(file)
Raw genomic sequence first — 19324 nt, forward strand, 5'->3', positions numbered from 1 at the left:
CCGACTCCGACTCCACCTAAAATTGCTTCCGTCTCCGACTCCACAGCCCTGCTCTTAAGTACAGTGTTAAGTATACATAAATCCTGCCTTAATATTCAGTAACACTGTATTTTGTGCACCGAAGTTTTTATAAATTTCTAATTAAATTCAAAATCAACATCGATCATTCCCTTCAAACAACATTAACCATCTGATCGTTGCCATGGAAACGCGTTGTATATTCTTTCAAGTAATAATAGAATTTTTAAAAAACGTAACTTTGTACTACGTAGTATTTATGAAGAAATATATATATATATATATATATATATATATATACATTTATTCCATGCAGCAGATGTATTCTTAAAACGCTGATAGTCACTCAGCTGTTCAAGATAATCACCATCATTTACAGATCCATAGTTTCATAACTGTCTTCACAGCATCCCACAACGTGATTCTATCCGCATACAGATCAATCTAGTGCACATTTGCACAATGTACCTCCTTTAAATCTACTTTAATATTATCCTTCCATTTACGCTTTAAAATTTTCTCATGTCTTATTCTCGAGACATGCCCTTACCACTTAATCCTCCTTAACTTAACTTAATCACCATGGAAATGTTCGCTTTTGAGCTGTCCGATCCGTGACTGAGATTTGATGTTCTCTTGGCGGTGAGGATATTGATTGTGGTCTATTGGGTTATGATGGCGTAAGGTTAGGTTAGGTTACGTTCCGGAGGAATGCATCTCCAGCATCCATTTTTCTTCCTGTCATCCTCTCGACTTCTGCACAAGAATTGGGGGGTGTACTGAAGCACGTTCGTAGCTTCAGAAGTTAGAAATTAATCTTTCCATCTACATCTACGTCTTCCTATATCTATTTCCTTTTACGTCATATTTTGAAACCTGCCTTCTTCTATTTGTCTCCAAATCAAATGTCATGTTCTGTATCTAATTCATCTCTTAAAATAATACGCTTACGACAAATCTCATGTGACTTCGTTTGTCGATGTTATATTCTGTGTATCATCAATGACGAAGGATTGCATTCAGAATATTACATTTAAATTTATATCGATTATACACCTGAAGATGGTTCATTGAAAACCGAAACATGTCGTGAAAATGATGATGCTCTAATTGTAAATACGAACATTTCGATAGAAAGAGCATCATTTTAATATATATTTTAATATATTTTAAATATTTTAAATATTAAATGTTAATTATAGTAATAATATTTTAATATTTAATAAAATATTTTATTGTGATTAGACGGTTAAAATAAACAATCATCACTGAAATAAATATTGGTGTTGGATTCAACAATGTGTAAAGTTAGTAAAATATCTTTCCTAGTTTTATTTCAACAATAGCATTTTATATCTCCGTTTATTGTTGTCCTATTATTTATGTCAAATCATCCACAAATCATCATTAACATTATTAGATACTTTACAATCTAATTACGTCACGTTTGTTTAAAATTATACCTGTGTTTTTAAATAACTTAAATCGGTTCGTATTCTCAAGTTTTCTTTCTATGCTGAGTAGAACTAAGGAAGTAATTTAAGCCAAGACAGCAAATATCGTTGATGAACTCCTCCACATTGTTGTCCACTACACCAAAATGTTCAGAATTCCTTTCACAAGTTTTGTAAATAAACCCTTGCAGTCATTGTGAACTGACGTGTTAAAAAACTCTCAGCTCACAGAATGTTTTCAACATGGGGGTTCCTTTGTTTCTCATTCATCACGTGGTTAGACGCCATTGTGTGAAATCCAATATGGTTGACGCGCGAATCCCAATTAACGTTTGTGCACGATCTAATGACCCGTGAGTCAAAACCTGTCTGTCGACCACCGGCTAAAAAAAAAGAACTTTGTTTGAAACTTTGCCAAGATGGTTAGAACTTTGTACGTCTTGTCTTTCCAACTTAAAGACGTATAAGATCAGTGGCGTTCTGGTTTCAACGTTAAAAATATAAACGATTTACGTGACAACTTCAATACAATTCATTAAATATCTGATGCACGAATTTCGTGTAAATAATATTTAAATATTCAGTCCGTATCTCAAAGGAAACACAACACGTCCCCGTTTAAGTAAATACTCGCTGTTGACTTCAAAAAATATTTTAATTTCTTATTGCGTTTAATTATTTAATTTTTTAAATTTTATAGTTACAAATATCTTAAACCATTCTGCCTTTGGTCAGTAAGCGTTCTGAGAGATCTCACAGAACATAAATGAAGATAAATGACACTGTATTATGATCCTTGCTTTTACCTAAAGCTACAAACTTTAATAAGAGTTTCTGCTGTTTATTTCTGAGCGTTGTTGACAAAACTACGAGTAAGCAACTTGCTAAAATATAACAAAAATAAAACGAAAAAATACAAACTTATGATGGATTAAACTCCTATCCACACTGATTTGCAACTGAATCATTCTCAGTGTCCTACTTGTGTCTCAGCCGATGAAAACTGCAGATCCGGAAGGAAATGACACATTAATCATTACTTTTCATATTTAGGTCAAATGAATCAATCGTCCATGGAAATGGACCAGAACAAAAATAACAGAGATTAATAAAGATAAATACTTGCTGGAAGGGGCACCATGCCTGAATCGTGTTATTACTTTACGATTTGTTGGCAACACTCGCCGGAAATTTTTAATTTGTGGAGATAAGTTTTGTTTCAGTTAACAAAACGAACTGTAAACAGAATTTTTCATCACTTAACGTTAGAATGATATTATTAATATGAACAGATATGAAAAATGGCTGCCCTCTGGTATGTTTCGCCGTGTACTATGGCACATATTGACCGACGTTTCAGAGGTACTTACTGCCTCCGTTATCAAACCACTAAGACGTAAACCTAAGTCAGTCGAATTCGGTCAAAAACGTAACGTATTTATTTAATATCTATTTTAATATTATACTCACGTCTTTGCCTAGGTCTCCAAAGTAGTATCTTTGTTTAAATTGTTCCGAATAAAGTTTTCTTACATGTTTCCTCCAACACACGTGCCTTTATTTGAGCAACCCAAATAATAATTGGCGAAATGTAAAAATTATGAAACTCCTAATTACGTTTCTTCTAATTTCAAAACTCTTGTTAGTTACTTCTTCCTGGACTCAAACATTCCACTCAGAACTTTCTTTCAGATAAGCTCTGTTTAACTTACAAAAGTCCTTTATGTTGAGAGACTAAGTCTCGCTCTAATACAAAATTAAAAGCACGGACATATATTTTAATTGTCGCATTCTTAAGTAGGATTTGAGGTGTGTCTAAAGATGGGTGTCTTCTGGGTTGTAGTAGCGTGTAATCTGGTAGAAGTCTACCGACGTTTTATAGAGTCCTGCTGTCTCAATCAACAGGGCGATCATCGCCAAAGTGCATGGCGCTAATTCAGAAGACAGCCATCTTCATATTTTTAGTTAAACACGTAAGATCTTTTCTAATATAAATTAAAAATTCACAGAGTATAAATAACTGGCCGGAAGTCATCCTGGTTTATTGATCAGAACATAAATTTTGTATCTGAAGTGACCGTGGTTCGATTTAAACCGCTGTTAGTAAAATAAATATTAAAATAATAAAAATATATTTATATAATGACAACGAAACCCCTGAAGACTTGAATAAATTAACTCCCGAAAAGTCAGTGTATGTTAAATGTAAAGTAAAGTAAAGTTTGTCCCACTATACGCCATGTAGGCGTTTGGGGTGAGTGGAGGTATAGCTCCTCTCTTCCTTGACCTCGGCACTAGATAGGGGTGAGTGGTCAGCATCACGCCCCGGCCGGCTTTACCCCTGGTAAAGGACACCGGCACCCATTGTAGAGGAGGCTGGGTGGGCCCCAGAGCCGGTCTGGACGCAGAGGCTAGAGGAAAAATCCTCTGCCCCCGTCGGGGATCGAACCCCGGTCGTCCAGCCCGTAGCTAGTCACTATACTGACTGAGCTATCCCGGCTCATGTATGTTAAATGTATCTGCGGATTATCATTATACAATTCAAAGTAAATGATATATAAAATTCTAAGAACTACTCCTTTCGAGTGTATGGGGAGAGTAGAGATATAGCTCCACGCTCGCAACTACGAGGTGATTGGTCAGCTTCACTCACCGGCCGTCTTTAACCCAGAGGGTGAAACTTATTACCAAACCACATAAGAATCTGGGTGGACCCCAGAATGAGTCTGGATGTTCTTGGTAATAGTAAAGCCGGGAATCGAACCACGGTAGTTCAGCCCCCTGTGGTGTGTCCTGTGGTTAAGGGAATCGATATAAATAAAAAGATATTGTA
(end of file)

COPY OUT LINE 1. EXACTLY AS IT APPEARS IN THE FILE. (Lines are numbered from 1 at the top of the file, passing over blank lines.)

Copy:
Raw genomic sequence first — 19324 nt, forward strand, 5'->3', positions numbered from 1 at the left: